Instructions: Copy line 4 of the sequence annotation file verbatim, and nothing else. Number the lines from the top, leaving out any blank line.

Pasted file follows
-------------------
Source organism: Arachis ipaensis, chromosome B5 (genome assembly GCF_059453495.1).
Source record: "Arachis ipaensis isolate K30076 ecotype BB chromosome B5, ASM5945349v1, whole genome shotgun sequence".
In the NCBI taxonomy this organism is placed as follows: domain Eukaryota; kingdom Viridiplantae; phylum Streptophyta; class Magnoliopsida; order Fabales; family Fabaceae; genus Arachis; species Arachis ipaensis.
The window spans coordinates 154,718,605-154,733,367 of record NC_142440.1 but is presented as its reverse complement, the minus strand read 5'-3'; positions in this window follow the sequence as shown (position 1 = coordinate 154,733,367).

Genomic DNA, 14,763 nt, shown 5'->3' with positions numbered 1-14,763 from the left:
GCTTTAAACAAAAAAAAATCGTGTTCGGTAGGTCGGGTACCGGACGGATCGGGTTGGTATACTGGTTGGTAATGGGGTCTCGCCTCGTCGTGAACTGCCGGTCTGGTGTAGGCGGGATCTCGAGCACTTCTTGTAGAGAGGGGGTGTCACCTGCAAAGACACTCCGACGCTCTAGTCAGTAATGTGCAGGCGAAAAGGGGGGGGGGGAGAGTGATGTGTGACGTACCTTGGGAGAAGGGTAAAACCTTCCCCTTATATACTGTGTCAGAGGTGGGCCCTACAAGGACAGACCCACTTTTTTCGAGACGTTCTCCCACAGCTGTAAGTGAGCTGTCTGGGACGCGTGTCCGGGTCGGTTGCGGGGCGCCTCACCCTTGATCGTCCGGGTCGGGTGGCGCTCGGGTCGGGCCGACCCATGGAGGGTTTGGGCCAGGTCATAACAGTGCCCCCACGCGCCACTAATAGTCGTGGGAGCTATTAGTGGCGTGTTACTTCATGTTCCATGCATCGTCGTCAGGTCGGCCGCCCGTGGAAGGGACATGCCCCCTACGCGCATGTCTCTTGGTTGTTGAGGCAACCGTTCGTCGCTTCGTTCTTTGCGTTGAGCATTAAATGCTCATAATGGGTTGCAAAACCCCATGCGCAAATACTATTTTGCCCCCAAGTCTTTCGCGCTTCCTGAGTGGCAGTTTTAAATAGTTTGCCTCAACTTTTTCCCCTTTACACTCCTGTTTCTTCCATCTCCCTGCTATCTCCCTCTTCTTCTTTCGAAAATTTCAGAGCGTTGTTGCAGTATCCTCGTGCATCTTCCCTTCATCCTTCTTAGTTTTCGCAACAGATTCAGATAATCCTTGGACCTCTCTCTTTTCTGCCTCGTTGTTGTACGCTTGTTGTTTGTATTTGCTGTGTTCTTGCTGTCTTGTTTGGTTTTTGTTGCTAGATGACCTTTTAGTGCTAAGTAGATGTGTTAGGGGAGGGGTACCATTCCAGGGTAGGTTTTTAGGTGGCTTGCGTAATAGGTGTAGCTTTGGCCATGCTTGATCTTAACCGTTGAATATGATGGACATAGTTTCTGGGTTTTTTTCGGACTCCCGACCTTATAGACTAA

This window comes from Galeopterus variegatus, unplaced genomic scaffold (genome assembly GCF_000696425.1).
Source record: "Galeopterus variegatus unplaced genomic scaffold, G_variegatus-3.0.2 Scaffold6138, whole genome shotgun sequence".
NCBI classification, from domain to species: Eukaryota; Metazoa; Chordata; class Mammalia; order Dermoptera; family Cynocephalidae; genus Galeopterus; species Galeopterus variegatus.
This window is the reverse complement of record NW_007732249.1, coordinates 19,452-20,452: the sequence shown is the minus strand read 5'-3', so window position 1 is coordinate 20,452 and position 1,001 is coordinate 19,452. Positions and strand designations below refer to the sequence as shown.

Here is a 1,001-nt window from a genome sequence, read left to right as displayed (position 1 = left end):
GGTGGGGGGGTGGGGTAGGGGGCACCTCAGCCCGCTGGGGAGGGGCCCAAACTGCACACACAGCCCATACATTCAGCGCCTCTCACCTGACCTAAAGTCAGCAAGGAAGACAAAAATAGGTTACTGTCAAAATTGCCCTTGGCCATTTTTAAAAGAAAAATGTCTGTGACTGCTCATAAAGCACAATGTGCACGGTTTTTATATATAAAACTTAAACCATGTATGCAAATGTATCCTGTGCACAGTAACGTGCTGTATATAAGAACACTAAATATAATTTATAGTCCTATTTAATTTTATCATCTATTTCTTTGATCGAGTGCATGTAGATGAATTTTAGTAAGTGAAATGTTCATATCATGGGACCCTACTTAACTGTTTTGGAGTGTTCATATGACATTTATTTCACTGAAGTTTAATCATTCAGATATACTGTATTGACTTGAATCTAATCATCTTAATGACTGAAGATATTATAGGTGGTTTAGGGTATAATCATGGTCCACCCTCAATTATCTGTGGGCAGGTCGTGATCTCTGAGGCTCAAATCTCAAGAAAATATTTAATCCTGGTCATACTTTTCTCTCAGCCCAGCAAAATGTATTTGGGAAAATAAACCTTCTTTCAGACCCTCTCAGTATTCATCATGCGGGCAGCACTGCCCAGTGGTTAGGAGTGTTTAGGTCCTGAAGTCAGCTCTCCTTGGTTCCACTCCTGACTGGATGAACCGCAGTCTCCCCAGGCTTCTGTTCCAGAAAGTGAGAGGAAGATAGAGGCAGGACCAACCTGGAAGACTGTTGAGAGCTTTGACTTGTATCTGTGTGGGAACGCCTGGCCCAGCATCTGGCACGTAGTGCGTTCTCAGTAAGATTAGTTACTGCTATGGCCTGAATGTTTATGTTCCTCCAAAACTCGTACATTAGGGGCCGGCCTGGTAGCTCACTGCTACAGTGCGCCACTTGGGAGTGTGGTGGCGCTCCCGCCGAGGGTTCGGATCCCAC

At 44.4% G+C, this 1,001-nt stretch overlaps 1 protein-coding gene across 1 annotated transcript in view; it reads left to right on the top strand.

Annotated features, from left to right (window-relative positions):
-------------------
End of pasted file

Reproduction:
The window spans coordinates 154,718,605-154,733,367 of record NC_142440.1 but is presented as its reverse complement, the minus strand read 5'-3'; positions in this window follow the sequence as shown (position 1 = coordinate 154,733,367).